Right, if Francois Zimmermann is in no mood for sharing his Heinz baked beans with the imminent threat of Doomsday, then fine, I will get my own tin of beans and get on with my survival strategy. This, you may recall from my previous blog, is about creating a multi-tier application blueprint using NSX with Hitachi Enterprise Cloud (HEC) which plays an important role in securing your data from potential everyday hackers let alone those in a Doomsday threat. This is where I get into the technical detail especially around micro-segmentation? More of that later.
The “Micro” in Micro Segmentation
To create a more secure environment than a traditional DMZ we would have to change the DMZ from being traditional, monolithic and predefined structure into one that is more flexible, agile and dynamic.
Micro segmentation is a well used term when it comes to network virtualization, but what does it actually mean? It stands for a way to permit traffic from one instance to the other, even if they are on the same network with the same IP address.
You can think of micro-segmentation as isolation of workloads on the same network. As an example, typical networks are like trains, you can move from one carriage to another carriage within the same train easily. Micro-segmentation is more like cars on a highway. All are driving on the same highway in the same direction (more or less), but changing from one car to another while moving is almost impossible.
If you think of this network with a given IP subnet as a segment, typically every server within that segment can talk to each other. So traditionally, you had to separate an entire segment in order to prevent one server in segment A talking to another server in segment B.
While servers in the same segment, like Server A1 and Server A2 can directly “talk” to each other.
Now, in the software defined world this is all “snow from yesterday” (sorry – famous Austrian saying which means – Old News). With the new capabilities of dynamic firewalling and policy based VM security profiles, we could achieve a similar outcome without putting the servers in two different networks.
In this case, the firewall would be acting as if it might sit right in between the two servers, allowing only specific protocols to connect to the peer server. In some cases, communication can be terminated entirely to any peer server, which is often used in desktop environments.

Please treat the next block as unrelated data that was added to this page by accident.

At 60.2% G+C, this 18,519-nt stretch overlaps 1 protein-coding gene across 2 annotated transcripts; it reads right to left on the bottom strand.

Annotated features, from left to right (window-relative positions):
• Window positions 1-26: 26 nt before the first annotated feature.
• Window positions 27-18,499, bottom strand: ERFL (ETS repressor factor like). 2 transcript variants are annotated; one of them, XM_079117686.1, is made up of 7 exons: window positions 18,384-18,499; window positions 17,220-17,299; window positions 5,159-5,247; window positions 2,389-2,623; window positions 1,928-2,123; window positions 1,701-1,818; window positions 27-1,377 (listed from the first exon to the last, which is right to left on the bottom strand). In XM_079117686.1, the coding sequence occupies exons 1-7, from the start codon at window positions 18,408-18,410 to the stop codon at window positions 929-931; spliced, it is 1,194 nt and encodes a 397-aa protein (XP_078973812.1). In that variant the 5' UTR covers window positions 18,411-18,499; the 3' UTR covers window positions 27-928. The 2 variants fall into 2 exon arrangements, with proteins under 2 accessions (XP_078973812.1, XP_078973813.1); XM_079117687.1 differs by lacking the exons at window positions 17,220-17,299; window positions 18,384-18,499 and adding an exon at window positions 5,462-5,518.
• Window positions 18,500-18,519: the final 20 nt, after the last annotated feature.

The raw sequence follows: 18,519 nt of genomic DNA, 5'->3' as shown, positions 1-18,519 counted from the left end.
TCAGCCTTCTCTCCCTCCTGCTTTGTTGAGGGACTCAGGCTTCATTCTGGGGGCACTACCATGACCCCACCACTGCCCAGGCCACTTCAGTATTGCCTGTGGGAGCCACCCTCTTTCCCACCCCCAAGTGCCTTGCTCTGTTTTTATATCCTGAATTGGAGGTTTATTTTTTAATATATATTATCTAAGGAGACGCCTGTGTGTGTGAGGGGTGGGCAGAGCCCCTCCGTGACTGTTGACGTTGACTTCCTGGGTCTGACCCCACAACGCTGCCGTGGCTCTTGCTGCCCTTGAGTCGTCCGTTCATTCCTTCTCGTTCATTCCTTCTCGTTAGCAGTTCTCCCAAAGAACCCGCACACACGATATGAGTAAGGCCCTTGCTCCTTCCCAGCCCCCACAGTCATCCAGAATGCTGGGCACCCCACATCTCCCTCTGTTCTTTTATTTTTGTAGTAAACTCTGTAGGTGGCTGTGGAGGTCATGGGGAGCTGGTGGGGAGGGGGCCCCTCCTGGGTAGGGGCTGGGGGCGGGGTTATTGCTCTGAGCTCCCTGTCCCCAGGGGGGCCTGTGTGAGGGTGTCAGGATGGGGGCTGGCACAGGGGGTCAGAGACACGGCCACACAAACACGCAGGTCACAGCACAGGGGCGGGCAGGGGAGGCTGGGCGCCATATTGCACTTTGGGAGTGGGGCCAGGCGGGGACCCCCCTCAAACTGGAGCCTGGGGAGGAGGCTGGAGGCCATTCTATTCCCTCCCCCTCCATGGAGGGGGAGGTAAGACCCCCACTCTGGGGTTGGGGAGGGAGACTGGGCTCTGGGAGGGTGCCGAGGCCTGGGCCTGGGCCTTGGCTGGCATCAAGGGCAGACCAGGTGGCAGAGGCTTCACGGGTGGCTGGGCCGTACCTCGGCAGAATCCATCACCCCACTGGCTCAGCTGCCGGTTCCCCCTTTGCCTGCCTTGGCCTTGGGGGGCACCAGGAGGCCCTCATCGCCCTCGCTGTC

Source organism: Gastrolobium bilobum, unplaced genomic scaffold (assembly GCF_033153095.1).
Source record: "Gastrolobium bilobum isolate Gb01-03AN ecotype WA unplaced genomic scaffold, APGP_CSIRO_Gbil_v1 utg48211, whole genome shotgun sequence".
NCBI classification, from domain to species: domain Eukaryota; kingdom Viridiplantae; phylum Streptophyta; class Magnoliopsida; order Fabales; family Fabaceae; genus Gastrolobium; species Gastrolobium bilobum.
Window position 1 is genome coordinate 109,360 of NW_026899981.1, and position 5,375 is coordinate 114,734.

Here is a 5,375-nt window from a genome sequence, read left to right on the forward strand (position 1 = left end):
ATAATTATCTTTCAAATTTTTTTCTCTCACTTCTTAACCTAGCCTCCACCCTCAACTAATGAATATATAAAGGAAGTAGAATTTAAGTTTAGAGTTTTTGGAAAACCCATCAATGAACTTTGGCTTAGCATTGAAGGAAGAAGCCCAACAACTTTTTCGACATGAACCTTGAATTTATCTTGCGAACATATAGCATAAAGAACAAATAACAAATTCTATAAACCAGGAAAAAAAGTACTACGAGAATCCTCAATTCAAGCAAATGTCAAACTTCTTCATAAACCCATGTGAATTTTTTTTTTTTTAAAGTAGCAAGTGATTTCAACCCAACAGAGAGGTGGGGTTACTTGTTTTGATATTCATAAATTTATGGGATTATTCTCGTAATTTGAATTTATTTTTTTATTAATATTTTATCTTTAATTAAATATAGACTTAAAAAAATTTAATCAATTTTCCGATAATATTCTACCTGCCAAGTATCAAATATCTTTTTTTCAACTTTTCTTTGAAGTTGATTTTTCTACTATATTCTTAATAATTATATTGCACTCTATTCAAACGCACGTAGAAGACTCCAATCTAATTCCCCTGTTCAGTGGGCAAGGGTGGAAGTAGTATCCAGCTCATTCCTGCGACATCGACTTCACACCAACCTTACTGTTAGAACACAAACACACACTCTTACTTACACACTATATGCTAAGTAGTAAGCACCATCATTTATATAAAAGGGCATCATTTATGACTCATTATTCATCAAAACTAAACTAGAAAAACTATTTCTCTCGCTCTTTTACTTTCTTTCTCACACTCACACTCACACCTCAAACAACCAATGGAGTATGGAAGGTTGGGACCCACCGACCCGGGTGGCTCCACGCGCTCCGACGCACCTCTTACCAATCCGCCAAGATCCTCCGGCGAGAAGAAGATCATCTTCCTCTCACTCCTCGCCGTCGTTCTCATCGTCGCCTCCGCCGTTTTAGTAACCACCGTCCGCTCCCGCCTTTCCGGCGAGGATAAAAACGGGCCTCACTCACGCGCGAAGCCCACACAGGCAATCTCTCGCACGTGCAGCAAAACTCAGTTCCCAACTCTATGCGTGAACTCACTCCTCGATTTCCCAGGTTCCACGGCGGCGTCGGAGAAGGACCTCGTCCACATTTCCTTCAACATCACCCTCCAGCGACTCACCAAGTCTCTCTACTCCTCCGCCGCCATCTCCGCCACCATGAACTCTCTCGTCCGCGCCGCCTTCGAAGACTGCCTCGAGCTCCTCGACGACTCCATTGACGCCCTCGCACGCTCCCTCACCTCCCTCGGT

A micro segmented network might look like this:
Now in this case, Server A is only allowed to talk to Server B through a firewall, using specific ports to communicate. All other direct communication is prohibited. This makes the management easier since you can add a security layer even if servers are running in the same network. The big benefit is, that this security layer can be managed centrally and applied on demand to any group of servers.
So what does all of this mean for our “Micro DMZ” project? Everything!
The first step is to setup up one DMZ per service. A service might be any WEB server and DB server pair or similar. In a traditional datacentre you might use a static DMZ and place the WebServer there and then place the DB server in an internal network. But as described in part 1 of my blog series, there might be a more secure way of doing that.
And this is where “micro” comes into play. Instead of creating a big DMZ housing everything exposed to the internet, we are creating many small DMZs. One for each service. The service itself does not need to know anything about that, since the software defined infrastructure takes care of setting all the rules and routes in order to work properly.
Tip: If you want to see all the techy details and want to get a crash course in subnet calculations (what was /24 again?) visit this technical part of this blog
Now, when a new service is rolled out, it gets its very own DMZ and firewall rules. With the use of micro segmentation within the DMZ – web servers cannot talk to each other but they can talk to their DB server peers. This makes the DMZ itself more secure. Also, since each service has its own DMZ, a security breach will never affect other services, indeed it might very well only affect the very Webserver experiencing the security flaw.
With this technology, you can limit the impact of a security breach from being catastrophic to just being slightly annoying at best.
So are we now in Lock Down?
In a Doomsday scenario, instead of the rebels rushing into my shelter and stealing and breaking my stuff, they just get a glimpse of my security fence. If they manage to break through that, they see…
…wait for it…
Another security fence
The use of multiple DMZs and micro segmentation within those DMZs is enhancing the security layer significnatly. Everything is managed from a central instance so no micro management (pun intended) for the micro segmentation is needed. If we run through the technical part of this configuration and finish all of the step by step configuration items we are nearly done reaching the final solution. If the configuration of the blueprint is completed successfully, everything should automatically unfold in our Hitachi Enterprise Cloud solution, again, saving us a ton of time and effort for every new deployment of a service. Also, with every additional new service deployment the security is enhanced, not diminished!
Meanwhile, I’ve worked up an appetite so I need to crack into my stock of baked beans whilst the tests run. I’ll be back later with the results and take you through some seriously deep dive technical actions which makes the magic unfold and finally get us into secure lock down.
I wonder how my buddy, ole Mr"Get your own beans" is getting on with his NSX shelter? Is it secure enough to protect his services from the latest ransomware madness?
Which leaves me to ask, "What are you doing to enhance your security for your new or existing services?"